What on earth is scleroderma anyway? I’ve talked a lot about the condition on my blog and social media, but I don’t think I’ve ever properly explained what on earth it is. So here goes…
Scleroderma is an uncommon condition that results in hard, thickened areas of skin and sometimes causes problems with organs and blood vessels. It is caused by the immune system mistakenly attacking the connective tissue under the skin and around internal organs, joints and blood vessels.
There are several different types, including generalised, diffuse, localised and linear, and it often impacts patients very differently. Roughly 19,000 people in the UK have been diagnosed with scleroderma and 2.5 million live with it worldwide.
Hardening skin is one of the first noticeable symptoms of the condition, as the body produces too much collagen. This excess of collagen can affect the skin, joints, tendons and internal organs. It sometimes causes significant scarring and stops the affected parts from functioning normally.
There are lots of conditions that sometimes come hand in hand with scleroderma, including irritable bowel syndrome, Raynaud’s, fibromyalgia and chronic fatigue syndrome. Living with the condition is unpredictable and you never really know what’s coming round the corner.
I’ve been in remission where the scarring stops developing, but the other symptoms of joint pain, fatigue and stiffness persist, and I’ve had periods of extremely bad flare-ups. You learn to take whatever comes your way and handle it as gracefully as possible.
Everything changes when you have a chronic illness, especially one that can get progressively worse. For me, I’ve lost the energy that used to be an intrinsic part of my life and I’ve had to accept that I can’t be the party animal or the workaholic anymore. I had to adjust my entire life to accommodate this illness in my life.
Whilst it might sound scary to read about, the condition is manageable. I pour my time into intense physiotherapy, I use travel support from the government to get me into work and go through a ton of moisturiser every week. Life is not easy with any chronic illness but you learn very quickly to get on with it. You can’t just lie down and give up, time keeps on trickling away whether you’re healthy or not.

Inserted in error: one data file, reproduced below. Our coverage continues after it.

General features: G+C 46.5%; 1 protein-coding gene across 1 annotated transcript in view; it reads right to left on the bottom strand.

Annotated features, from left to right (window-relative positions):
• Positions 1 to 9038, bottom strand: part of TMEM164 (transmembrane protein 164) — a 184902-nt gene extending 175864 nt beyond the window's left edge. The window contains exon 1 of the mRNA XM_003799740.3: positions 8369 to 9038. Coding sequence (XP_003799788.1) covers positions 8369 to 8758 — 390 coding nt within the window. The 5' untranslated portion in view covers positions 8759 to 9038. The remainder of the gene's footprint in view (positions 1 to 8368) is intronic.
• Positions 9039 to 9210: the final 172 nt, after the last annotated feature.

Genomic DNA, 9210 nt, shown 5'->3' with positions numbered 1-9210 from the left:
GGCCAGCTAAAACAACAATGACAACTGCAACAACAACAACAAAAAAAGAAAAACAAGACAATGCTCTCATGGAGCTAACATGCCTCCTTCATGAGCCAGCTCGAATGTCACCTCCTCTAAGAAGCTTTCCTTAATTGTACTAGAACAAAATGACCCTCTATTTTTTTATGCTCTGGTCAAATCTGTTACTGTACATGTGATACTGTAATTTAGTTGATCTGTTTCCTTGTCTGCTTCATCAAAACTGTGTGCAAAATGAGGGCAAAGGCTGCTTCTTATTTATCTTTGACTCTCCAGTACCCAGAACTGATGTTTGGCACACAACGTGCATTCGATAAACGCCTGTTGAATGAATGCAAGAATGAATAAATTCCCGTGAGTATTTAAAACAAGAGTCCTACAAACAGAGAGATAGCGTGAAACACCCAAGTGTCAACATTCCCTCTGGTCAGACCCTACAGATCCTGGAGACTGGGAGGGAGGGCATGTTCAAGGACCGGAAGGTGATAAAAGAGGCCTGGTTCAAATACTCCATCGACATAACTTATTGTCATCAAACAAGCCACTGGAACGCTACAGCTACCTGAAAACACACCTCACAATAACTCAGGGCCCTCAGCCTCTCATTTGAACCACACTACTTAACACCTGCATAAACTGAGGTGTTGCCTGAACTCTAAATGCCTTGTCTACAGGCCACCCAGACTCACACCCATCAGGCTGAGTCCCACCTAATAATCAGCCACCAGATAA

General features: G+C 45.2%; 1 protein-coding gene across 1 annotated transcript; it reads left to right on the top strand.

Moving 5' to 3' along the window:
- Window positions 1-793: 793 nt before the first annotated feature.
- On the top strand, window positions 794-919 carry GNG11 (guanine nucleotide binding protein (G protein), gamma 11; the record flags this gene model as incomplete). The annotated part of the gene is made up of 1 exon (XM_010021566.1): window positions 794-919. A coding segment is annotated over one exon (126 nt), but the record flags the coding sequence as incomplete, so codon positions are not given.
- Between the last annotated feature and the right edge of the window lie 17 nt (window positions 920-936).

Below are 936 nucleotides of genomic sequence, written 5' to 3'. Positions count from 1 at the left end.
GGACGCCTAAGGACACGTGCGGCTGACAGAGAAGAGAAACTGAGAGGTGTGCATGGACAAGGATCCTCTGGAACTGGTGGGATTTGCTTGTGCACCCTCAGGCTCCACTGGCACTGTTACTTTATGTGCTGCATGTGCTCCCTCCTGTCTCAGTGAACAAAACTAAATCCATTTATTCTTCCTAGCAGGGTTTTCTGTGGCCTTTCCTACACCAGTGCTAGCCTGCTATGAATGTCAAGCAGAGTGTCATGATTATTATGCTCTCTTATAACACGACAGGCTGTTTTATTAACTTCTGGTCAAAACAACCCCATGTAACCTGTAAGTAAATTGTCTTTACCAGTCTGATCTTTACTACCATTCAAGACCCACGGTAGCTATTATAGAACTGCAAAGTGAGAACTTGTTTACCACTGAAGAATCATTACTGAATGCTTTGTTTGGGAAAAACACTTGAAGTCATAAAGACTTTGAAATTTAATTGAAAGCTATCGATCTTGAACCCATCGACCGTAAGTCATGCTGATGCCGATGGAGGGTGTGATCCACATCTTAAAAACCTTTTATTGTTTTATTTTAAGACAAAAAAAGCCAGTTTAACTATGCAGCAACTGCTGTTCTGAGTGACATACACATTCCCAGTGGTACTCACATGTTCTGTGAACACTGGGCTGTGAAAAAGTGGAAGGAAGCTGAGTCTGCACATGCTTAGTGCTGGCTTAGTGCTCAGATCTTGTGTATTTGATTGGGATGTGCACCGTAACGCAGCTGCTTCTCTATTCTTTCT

Many people see illness or disability as something to be pitied. They believe that someone can’t possibly be as happy as them if they have a disability or an illness to contend with. Disabled and sick children are told that their lives won’t mean as much because they’re opportunities are limited. We are constantly bombarded with messaging telling us that health equals happiness. Spoiler alert guys – it doesn’t!
My main goal in life is simple, live a happy and fulfilled life. Being sick doesn’t take anything away from that, it just puts more obstacles in my way, all of which I am ready to hurdle. There may be tragedy in illness, but there is also strength. We have to fight every day of our lives and ultimately we learn to use our disabilities to empower our lives, not restrict them.
Scleroderma is a complex illness that still needs figuring out, but in the meantime I’m planning on living a full life raising awareness of chronic illness and proving everyone who ever doubted my ability to thrive wrong!